During Rich Barclay's research, he finally discovered a site he termed the "big phone booth".  At this site, he discovered all the tell-tale signs of the K-T boundary including: pollen dating, shocked quartz (see notes below), high levels of iridium, and fern spike which follows K-T.  In this region, it is estimated that 50% of the species disappeared (24% regionally).  The boundary is 3 cm thick here compare to 1 cm in the Raton basin.  The boundary has a magnetic polarity of 29R.  There are some concerns regarding dating at this site.  For example, the tuft layers above have a contradictory date.  But, quoting the explicative Bob Raynolds, "You're O.K. with it during the day, but at night you have these little creeping kittens of concern!"  Until this saga is resolved, we live by the science as it is revealed...


Synorogenic - Synchronous with the orogeny

Escarpment - Retreating margin of a tributary.  In this case, West Bijou Creek.

Palynology - The study of pollens and spores which are produced in great quantities.  Pollen is like a tiny "zip-lock" bag containing reproductive material.  It is acid resistant and thousands of pollen grains occur in finger-tipped  sized rocks.  The best material to extract pollen samples from is silty mudstone which is not oxidized).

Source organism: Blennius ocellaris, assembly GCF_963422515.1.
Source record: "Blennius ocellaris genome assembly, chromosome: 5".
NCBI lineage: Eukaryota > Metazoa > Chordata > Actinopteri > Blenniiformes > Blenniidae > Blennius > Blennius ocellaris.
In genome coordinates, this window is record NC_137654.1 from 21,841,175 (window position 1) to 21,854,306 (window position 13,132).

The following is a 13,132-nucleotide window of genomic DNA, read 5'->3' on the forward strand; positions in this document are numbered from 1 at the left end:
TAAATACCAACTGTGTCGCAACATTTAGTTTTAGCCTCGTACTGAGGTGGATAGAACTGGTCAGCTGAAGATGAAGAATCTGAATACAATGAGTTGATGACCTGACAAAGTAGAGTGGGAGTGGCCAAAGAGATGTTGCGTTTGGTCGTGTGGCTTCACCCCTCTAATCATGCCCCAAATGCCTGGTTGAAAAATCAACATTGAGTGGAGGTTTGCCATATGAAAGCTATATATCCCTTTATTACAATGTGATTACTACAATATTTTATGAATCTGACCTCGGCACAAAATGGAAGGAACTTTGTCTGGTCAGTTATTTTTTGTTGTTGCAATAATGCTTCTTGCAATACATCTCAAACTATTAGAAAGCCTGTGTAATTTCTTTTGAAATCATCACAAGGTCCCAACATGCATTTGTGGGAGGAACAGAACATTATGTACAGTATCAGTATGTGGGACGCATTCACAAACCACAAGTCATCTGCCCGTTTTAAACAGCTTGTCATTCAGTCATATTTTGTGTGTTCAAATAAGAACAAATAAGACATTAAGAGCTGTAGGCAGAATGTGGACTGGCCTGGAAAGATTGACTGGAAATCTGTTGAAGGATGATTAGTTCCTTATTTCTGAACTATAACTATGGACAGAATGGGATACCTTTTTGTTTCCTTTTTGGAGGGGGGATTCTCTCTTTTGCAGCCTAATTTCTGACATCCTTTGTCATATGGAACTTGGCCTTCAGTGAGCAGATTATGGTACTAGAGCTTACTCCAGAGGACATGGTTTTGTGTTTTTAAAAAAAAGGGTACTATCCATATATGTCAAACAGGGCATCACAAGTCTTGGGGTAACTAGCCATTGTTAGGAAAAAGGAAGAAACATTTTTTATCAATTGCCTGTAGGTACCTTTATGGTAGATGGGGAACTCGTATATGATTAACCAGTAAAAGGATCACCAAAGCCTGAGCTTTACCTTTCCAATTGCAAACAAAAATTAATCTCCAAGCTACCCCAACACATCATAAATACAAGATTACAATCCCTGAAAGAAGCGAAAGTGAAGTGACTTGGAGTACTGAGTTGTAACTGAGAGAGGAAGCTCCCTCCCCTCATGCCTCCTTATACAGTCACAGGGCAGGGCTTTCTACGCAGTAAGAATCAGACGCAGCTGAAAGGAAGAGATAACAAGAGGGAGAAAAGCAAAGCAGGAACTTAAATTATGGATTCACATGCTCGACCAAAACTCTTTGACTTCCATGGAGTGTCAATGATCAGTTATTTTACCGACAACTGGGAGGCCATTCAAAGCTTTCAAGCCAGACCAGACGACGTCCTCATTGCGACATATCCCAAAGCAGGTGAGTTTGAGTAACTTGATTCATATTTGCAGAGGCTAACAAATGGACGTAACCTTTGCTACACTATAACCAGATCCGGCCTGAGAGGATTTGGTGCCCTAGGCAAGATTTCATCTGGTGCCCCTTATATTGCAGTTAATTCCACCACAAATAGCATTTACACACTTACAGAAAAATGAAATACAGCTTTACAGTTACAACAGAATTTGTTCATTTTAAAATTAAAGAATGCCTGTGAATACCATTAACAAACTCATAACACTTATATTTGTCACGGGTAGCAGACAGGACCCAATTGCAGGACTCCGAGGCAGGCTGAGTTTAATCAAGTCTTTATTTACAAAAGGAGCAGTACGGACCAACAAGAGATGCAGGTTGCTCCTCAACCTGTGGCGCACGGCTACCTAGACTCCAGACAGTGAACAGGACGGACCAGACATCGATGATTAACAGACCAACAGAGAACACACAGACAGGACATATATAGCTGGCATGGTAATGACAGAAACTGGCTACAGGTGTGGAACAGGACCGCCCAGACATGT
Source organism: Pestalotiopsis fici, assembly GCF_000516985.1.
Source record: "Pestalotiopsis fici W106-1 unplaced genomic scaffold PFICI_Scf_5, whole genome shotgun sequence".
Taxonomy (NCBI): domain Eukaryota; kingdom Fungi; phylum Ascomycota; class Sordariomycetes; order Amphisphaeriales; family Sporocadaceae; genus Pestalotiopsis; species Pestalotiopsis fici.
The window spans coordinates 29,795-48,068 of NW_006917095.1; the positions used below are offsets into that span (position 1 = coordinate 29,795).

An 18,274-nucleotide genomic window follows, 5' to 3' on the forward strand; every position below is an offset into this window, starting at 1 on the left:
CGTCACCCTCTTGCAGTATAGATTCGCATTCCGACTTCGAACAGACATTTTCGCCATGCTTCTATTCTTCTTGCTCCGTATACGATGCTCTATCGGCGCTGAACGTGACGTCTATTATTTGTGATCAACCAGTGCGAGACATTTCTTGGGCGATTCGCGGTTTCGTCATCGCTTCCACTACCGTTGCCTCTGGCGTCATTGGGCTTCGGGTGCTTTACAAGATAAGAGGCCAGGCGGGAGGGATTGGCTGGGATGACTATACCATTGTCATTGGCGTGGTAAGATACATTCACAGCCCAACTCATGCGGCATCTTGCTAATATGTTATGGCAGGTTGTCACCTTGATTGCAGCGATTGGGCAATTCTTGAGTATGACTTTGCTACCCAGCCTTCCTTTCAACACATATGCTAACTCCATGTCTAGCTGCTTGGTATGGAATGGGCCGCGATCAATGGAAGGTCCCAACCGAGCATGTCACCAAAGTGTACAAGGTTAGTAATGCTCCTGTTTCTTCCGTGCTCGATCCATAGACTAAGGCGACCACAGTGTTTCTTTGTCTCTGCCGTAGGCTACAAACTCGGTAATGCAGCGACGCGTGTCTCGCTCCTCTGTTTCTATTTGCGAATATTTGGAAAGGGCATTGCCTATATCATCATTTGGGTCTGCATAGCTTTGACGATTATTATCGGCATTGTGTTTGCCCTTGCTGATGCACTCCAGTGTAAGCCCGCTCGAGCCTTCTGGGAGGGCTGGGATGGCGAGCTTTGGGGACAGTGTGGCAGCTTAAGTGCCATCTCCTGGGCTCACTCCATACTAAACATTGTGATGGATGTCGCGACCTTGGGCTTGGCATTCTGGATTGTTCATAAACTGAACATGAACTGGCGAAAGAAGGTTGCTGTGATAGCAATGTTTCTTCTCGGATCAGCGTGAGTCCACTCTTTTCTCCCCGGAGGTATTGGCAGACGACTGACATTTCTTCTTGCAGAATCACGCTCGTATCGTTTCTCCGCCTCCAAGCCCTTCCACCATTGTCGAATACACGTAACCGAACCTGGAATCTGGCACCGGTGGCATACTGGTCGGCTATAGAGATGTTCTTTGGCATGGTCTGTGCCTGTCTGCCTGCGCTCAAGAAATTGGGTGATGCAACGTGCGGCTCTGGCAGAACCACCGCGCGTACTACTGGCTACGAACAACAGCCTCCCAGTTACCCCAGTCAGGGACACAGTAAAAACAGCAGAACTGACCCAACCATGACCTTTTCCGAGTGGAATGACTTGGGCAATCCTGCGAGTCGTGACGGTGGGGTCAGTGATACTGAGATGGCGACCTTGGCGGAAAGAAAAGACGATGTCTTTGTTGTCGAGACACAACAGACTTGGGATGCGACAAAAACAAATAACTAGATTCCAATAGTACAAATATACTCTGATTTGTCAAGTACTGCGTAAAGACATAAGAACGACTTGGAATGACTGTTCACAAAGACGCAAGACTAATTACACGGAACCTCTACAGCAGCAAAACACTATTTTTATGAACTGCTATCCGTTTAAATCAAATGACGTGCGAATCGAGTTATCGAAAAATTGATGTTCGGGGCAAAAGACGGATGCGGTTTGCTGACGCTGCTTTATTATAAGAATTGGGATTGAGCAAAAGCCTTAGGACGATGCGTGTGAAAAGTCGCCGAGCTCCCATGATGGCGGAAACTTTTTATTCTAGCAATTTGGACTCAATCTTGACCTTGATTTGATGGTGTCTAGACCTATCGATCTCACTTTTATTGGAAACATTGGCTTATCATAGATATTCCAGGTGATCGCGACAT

Leaves in Ironstone - A common material to find fossil leaves in is ironstone.  It is the result of groundwater and air causing oxidation of the soil.  While the leaves are often beautiful to the casual observer, they rarely preserve the detailed venation necessary to accurately identify leaf species.

Shocked quartz - Sign of major asteroid impact displaying 4 to 5 planes of cracks which only occurs during an asteroid impact or nuclear bomb detonation.

It was an exciting day to visit such important sites that resulted from months of field research by Rich Barclay.  To see images from Day 2, click on the link below.

Images from Day 2